Dreams of Gods and Monsters
(Daughter of Smoke and Bone #3)
By Laini Taylor
By way of a staggering deception, Karou has taken control of the chimaera rebellion and is intent on steering its course away from dead-end vengeance. The future rests on her, if there can even be a future for the chimaera in war-ravaged Eretz.
Common enemy, common cause.
When Jael's brutal seraph army trespasses into the human world, the unthinkable becomes essential, and Karou and Akiva must ally their enemy armies against the threat. It is a twisted version of their long-ago dream, and they begin to hope that it might forge a way forward for their people.
And, perhaps, for themselves. Toward a new way of living, and maybe even love.
But there are bigger threats than Jael in the offing. A vicious queen is hunting Akiva, and, in the skies of Eretz ... something is happening. Massive stains are spreading like bruises from horizon to horizon; the great winged stormhunters are gathering as if summoned, ceaselessly circling, and a deep sense of wrong pervades the world.
What power can bruise the sky?
From the streets of Rome to the caves of the Kirin and beyond, humans, chimaera and seraphim will fight, strive, love, and die in an epic theater that transcends good and evil, right and wrong, friend and enemy.
At the very barriers of space and time, what do gods and monsters dream of? And does anything else matter?
My rating: 4.5/5
I have finally managed to read the conclusion to this most awesome series. It took me a few chapters to get back into the story, purely because it had been so long since I had read the last instalment that I had forgotten what it was about. But once I was in, I was hooked. I can't help wishing Brimstone came back but alas that isn't possible, no matter how many Wishes there are. This book is told from various perspectives, obviously Karous and Akivas, but then there are others top, and their part in the story only makes sense later on. For example, the Stelians importance is only made evident in the final chapters of the book- no spoilers! Jael and his army of angels have landed on earth and are being welcomed by Rome with open arms. Humans are worshipping them, and as a result chaos ensues. Meanwhile, the Chimaera are being killed off and the rebel misbegotten are in hiding with the hope of killing Jael soon. The two enemies have a common enemy, Jael, and they try to put aside their differences to fight together. Akiva recognises new powers in him, but he has no way of controlling it, whilst Karou is trying not to make her love for Akiva obvious, especially since Ziri is in the white wolf's body but no one knows this yet. The chimaera need the white wolf as their leader and anything else will cause more rifts, something they cannot afford. In the midst of all this is Karou and Akivas mutual attraction but even if they are finally on the same side, it is virtually impossible for them to actually be together! It's sad but sweet because they both know there are more important things at stake. And of course there is plenty of Zuzana and Mik, with their funny conversations and crazy imaginations. They bring a lightness to the book and despite their lack of super powers, manage to save the day many times. I'm sad to see this series end but I'm sure laini Taylor has plenty more exciting stories to come!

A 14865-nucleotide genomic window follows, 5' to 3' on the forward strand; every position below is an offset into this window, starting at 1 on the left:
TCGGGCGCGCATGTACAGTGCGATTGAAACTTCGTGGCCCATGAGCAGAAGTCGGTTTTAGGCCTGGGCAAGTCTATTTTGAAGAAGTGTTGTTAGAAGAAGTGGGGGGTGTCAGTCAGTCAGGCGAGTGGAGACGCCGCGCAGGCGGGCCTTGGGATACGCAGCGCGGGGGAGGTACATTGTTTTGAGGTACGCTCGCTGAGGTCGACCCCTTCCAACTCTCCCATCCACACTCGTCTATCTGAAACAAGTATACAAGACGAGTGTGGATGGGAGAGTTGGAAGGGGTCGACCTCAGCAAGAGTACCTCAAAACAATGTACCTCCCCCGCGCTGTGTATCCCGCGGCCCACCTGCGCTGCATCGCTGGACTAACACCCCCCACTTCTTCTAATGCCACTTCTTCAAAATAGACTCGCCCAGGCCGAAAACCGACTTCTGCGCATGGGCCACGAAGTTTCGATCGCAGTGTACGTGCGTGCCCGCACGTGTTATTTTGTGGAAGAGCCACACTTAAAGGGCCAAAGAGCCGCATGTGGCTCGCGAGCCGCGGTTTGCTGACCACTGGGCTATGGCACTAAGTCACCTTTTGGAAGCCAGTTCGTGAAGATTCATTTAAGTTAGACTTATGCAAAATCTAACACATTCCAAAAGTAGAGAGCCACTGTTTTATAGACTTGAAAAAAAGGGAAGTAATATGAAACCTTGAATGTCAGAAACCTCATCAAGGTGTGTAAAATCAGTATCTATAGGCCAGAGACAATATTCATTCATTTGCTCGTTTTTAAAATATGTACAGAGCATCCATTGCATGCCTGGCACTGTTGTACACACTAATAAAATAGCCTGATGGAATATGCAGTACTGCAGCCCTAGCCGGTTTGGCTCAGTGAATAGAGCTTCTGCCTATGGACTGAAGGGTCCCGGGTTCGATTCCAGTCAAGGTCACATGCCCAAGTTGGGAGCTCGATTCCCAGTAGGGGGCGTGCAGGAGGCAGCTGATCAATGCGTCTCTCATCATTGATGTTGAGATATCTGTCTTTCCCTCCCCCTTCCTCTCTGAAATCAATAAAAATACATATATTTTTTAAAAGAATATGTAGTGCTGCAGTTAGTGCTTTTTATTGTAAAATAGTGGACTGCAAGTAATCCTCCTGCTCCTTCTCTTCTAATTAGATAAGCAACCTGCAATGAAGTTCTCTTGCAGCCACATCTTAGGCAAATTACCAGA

It was a rule of secret-keeping, in which she was well-versed: Ask not, lest ye be asked.
People with secrets shouldn't make enemies, she warned herself.
And, clear and unbidden, as if in response, from some deep layer of memory, arouse her mother's voice. "People with destinies," it said, "shouldn't make plans."
Not much, but some. Which should be fine, right? All she had to do was come up with a plan to avert the apocalypse and somehow convince these grim and hardened soldiers to adopt it. In...approximately twelve hours. While deep in a trance, performing as many resurrections as she could.
No big deal.
It was shame. Shame never faded, and Liraz realized only now that this was the baseline of her emotions-her bitter, curdled "normal"-and that her soul was poisoned soil in which nothing good could grow.
"They should treat it like an alien invasion," Morgan had said, and he'd been exactly right, the little pissant. It was an alien invasion. It just happened that the aliens looked like angels and beasts, and came not from "outer space" but from a parallel universe.
He shrugged. "My wife likes to say that the mind is a palace with room for many guests. Perhaps the butler takes care to install the delegates of Science in a different wing from the emissaries of Faith, lest they take up arguing in the passages."
"You know," observed Zuzana, in English, "you'd probably be a lot prettier if you didn't make that face."